BleugrassBoy: I bought the app and have been playing around with it. It's fine - nothing wrong with it. But there's also nothing in it that I don't already have in other apps (Snapseed, Waterlogue, VSCO Cam, Camera+, Analog, etc.) If you don't already have a stable full of photo apps go ahead and buy this one. But if you do already have a bevy of these apps, I haven't found any great new functionality with this one.
I see what you're saying. For me, it was the other way though. It kind of goes in both directions, so I replaced a set of apps with this one. But sure, if you're comfortable with others I can see how you'd better stick with those.
Danny: Apart from color correction, how far do you want to go with editing on a smartphone screen?
I'm not sure what you're getting at. I've used this for a short while and could easily see how it would improve one's "iphoneography". It sounds like this isn't something you'd enjoy much, relegating an iPhone to quick snapshots only, but don't diss those who do just because of that. :)
I like it! Especially that it doesn't fall into the filter trap of _only_ offering filters just because it does. It especially leaves me with lots of room for fine tuning and even localized adjustments, and graduated filter effects. Combined with the tools for photo collages etc., it replaced 2-3 of my apps. I think I'll stick with this one for a while. I really like the versatility. It feels mature despite being in the first version.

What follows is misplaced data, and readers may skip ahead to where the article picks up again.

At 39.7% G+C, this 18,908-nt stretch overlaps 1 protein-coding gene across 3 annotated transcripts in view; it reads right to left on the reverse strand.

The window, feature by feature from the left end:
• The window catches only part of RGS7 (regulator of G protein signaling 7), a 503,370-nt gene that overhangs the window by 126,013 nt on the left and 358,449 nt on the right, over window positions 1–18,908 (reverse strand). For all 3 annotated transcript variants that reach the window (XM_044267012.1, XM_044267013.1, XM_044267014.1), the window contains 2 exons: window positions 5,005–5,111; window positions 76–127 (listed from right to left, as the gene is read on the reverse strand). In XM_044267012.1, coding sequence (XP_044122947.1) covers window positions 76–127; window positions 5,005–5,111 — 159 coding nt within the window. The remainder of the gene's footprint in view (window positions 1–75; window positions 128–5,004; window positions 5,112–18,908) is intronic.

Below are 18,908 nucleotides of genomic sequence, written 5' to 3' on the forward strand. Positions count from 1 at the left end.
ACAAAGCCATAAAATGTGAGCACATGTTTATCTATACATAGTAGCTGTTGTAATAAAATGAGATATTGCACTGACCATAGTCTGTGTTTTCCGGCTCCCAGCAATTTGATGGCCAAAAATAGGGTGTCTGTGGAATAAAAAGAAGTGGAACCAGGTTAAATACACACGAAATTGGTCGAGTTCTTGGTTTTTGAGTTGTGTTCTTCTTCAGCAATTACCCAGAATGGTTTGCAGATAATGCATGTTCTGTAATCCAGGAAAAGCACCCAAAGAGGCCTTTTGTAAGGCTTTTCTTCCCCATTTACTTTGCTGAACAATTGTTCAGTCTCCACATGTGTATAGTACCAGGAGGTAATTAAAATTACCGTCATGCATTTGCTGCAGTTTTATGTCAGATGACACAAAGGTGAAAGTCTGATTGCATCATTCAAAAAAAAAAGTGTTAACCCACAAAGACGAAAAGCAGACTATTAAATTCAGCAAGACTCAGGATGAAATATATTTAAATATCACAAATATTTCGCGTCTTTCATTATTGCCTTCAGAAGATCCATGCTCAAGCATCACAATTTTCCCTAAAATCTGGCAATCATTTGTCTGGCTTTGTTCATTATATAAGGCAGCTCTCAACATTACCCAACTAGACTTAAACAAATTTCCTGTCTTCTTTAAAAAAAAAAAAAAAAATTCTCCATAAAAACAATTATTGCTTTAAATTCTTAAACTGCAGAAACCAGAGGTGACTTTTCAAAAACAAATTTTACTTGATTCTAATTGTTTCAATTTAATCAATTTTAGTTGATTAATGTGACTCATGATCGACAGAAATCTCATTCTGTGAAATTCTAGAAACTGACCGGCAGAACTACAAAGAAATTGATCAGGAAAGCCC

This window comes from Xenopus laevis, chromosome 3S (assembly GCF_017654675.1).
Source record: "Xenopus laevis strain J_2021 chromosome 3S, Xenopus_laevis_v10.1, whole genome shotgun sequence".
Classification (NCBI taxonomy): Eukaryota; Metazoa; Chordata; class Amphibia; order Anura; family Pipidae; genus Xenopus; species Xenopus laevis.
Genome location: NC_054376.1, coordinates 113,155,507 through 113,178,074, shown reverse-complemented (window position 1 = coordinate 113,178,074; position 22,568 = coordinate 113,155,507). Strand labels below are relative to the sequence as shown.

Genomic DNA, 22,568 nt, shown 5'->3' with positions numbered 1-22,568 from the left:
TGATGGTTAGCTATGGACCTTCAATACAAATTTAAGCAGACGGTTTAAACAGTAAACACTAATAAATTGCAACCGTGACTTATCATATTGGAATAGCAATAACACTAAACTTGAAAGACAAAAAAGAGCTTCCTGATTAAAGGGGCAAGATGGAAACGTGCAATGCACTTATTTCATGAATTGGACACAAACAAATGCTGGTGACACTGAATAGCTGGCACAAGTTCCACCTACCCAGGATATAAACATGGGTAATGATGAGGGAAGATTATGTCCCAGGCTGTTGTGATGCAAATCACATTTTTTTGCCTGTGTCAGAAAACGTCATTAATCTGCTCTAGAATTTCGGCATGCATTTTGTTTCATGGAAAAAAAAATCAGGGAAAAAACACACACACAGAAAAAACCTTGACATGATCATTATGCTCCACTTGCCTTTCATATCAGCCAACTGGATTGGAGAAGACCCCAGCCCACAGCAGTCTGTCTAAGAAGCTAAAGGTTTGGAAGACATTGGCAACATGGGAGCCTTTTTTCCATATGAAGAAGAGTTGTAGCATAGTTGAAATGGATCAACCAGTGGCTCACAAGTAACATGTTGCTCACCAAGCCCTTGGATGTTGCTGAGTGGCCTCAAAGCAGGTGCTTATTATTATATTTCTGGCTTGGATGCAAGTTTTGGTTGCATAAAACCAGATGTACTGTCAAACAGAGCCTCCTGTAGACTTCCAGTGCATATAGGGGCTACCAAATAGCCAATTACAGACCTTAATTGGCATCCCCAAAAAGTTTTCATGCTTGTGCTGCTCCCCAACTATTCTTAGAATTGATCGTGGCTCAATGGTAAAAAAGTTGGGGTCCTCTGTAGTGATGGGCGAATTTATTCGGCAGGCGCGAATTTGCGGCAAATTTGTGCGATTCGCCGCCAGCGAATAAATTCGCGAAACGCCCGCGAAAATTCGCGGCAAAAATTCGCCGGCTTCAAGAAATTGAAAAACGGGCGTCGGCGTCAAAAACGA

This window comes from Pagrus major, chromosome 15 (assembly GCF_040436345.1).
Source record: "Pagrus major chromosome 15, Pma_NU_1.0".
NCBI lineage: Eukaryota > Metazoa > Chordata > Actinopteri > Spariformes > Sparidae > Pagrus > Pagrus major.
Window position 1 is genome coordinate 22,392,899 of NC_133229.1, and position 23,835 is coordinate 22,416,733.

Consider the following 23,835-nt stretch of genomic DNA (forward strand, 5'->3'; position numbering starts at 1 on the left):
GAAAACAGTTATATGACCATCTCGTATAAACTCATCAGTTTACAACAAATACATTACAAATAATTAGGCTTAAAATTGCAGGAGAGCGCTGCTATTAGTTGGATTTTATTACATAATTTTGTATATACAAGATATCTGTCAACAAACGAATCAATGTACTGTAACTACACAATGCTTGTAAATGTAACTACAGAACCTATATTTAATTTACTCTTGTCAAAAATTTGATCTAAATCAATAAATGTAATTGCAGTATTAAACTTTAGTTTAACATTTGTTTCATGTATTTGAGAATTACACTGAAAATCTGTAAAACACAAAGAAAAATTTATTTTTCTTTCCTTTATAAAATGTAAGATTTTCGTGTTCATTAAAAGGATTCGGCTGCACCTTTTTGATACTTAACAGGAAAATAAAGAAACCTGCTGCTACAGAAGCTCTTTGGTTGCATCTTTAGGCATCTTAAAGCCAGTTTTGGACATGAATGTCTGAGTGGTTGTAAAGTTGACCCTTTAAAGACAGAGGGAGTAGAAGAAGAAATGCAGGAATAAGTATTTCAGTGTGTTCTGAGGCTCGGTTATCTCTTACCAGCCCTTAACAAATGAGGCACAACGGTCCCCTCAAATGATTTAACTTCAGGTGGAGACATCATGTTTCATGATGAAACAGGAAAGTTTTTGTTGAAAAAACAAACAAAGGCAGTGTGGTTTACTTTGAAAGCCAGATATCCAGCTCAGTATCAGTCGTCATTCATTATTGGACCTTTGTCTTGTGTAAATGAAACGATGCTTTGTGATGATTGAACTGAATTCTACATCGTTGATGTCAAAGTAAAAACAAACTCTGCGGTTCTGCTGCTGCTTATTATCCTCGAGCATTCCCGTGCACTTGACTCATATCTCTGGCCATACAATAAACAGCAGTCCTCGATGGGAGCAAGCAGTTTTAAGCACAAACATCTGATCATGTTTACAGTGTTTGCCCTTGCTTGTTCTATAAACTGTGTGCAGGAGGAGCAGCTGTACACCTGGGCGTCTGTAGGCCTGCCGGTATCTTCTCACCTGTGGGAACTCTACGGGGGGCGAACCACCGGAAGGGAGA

Digital Imaging Technician: I bought the A7 when it came out. It's nice to see the system evolve. But to take pictures with a ILC you need lenses. And Sony, unlike Fujifilm, does not seem to understand this at all.
Give me reasonably fast primes to a descent price. The 35mm 2.8 is too slow and the 35mm 1.4 on their roadmap is too big. How about a 35mm 2.0?
I'd venture to guess that the 35mm 1.4 is "too big" compared to for example a Fuji X lens because this is full frame lenses.
This is also why I went for X-T1 instead. I don't just value size and weight of camera bodies.
Jarda_Houdek: Interesting, finally some competition for Lumia 1020.Still, Lumia beats Lumix: Lumia may have a smaller sensor, but with stabilization and brighter lens. Also Lumia supports RAW, which is not yet supported in Android. And Lumia has Xenon flash. Can't see how this devide could win against Lumia.
Hm, I think the minor difference in maximum aperture (f/2.2 vs f/2.8) is more than offset by the 50% larger sensor. Android L, expected "late 2014", will finally offer RAW support. :)
Jogger: Looks ok, but, why get this over an RX100?